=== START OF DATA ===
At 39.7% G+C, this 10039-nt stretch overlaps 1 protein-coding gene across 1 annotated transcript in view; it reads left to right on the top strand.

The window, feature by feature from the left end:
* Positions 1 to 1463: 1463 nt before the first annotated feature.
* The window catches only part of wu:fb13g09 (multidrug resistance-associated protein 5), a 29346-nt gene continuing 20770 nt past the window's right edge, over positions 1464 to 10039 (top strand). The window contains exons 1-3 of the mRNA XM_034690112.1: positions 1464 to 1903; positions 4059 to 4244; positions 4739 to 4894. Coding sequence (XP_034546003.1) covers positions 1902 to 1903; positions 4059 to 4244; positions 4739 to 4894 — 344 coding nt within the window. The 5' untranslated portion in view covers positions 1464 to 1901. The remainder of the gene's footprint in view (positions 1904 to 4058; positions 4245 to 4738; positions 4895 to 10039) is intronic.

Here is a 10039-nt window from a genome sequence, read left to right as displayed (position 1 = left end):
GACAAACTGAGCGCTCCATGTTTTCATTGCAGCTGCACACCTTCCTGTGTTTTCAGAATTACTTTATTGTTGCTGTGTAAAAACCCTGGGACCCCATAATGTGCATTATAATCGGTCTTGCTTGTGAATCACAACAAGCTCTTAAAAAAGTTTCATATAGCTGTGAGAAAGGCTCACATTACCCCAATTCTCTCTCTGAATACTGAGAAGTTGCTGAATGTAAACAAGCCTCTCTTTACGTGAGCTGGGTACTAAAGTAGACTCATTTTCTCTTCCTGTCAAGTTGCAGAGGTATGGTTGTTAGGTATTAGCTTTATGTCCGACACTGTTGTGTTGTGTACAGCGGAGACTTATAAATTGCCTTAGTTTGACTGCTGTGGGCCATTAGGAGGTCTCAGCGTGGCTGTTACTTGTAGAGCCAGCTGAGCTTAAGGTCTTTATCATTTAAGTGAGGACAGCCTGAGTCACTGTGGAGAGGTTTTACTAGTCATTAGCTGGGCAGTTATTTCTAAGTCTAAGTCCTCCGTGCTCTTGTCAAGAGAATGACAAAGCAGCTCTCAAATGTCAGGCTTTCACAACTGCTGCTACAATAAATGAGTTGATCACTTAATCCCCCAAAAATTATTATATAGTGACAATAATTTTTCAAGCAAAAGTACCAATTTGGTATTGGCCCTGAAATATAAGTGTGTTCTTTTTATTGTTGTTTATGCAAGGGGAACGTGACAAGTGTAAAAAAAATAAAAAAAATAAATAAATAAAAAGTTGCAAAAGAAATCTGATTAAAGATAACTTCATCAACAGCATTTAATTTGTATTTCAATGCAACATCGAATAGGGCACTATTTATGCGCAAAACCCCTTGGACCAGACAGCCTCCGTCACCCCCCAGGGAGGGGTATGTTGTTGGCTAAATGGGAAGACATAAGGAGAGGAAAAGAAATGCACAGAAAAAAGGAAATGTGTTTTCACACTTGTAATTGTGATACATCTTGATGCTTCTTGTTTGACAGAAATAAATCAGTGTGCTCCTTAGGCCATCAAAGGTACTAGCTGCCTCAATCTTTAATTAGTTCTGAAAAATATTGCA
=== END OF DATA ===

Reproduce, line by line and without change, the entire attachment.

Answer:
At 39.7% G+C, this 10039-nt stretch overlaps 1 protein-coding gene across 1 annotated transcript in view; it reads left to right on the top strand.

The window, feature by feature from the left end:
* Positions 1 to 1463: 1463 nt before the first annotated feature.
* The window catches only part of wu:fb13g09 (multidrug resistance-associated protein 5), a 29346-nt gene continuing 20770 nt past the window's right edge, over positions 1464 to 10039 (top strand). The window contains exons 1-3 of the mRNA XM_034690112.1: positions 1464 to 1903; positions 4059 to 4244; positions 4739 to 4894. Coding sequence (XP_034546003.1) covers positions 1902 to 1903; positions 4059 to 4244; positions 4739 to 4894 — 344 coding nt within the window. The 5' untranslated portion in view covers positions 1464 to 1901. The remainder of the gene's footprint in view (positions 1904 to 4058; positions 4245 to 4738; positions 4895 to 10039) is intronic.

Here is a 10039-nt window from a genome sequence, read left to right as displayed (position 1 = left end):
GACAAACTGAGCGCTCCATGTTTTCATTGCAGCTGCACACCTTCCTGTGTTTTCAGAATTACTTTATTGTTGCTGTGTAAAAACCCTGGGACCCCATAATGTGCATTATAATCGGTCTTGCTTGTGAATCACAACAAGCTCTTAAAAAAGTTTCATATAGCTGTGAGAAAGGCTCACATTACCCCAATTCTCTCTCTGAATACTGAGAAGTTGCTGAATGTAAACAAGCCTCTCTTTACGTGAGCTGGGTACTAAAGTAGACTCATTTTCTCTTCCTGTCAAGTTGCAGAGGTATGGTTGTTAGGTATTAGCTTTATGTCCGACACTGTTGTGTTGTGTACAGCGGAGACTTATAAATTGCCTTAGTTTGACTGCTGTGGGCCATTAGGAGGTCTCAGCGTGGCTGTTACTTGTAGAGCCAGCTGAGCTTAAGGTCTTTATCATTTAAGTGAGGACAGCCTGAGTCACTGTGGAGAGGTTTTACTAGTCATTAGCTGGGCAGTTATTTCTAAGTCTAAGTCCTCCGTGCTCTTGTCAAGAGAATGACAAAGCAGCTCTCAAATGTCAGGCTTTCACAACTGCTGCTACAATAAATGAGTTGATCACTTAATCCCCCAAAAATTATTATATAGTGACAATAATTTTTCAAGCAAAAGTACCAATTTGGTATTGGCCCTGAAATATAAGTGTGTTCTTTTTATTGTTGTTTATGCAAGGGGAACGTGACAAGTGTAAAAAAAATAAAAAAAATAAATAAATAAAAAGTTGCAAAAGAAATCTGATTAAAGATAACTTCATCAACAGCATTTAATTTGTATTTCAATGCAACATCGAATAGGGCACTATTTATGCGCAAAACCCCTTGGACCAGACAGCCTCCGTCACCCCCCAGGGAGGGGTATGTTGTTGGCTAAATGGGAAGACATAAGGAGAGGAAAAGAAATGCACAGAAAAAAGGAAATGTGTTTTCACACTTGTAATTGTGATACATCTTGATGCTTCTTGTTTGACAGAAATAAATCAGTGTGCTCCTTAGGCCATCAAAGGTACTAGCTGCCTCAATCTTTAATTAGTTCTGAAAAATATTGCA